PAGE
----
·        One more thing: don't' kill Helios's cattle, unless he wants to lose his entire crew.

·        The next day they set sail with the help of Circe's magical wind.

·        The Ithacans approach the Sirens and, following Circe's instructions, Odysseus plugs his men's ears with melted beeswax and then instructs them to tie him up.

·        Just as they successfully pass the Sirens, the men approach Scylla and Charybdis and promptly lose their oars in fear.

·        Odysseus tries to inspire courage in them while he arms up against Scylla. Clearly, he's forgetting Circe's instructions.

·        As foretold, Scylla takes six of Odysseus's best men.

·        He suddenly remembers that he's supposed to move quickly rather than fight the she-monster, so his ship makes it out.

·        They then see Thrinacie, land of Helios's cattle. Odysseus wants to sail past since he's been warned against it about twelve times.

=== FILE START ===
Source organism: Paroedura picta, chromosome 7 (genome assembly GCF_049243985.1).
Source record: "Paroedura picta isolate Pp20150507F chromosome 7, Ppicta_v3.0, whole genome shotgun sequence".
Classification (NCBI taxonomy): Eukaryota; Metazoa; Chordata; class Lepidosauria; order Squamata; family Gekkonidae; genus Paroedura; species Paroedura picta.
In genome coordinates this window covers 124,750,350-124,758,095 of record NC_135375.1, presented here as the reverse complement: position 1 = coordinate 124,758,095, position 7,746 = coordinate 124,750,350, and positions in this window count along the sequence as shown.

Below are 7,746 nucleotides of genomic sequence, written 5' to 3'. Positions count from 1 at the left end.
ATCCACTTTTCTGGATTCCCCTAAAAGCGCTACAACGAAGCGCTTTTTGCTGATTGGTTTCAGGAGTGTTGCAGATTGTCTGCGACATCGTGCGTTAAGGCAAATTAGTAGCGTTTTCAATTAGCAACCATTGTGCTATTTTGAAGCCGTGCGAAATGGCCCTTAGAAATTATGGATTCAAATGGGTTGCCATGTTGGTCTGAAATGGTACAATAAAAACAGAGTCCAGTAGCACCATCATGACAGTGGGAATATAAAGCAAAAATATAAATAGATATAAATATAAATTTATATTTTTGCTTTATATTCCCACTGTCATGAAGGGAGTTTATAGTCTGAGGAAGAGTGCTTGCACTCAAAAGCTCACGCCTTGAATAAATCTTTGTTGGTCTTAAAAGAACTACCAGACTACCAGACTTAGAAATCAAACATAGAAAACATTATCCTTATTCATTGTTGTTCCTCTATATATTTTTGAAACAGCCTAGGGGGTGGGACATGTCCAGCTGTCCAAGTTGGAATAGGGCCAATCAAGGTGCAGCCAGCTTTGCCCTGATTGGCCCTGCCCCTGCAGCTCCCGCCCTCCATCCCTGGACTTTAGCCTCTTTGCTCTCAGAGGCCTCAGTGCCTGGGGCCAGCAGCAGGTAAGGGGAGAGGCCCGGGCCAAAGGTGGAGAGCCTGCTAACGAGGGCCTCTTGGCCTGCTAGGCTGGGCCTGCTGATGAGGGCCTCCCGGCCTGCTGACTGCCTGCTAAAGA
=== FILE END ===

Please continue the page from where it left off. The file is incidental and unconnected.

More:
·        But his men, led by Eurylochus, vote to stay there for a night to recover from losing six of their friends to a giant, hungry monster.

·        The next morning, they're getting ready to head off when … a storm begins which continues for a full month.

·        When their food runs out, the cows begin looking pretty tasty.

·        Odysseus goes off to pray to the gods one day and finally Eurylochus snaps. He persuades the men to kill the biggest cow they can find. It's cool, though; he'll atone for it by building a big temple to Helios once they get back to Ithaca.

·        Odysseus comes back, sees the cooking meat, and despairs...in an angst, we're-going-to-die sort of way.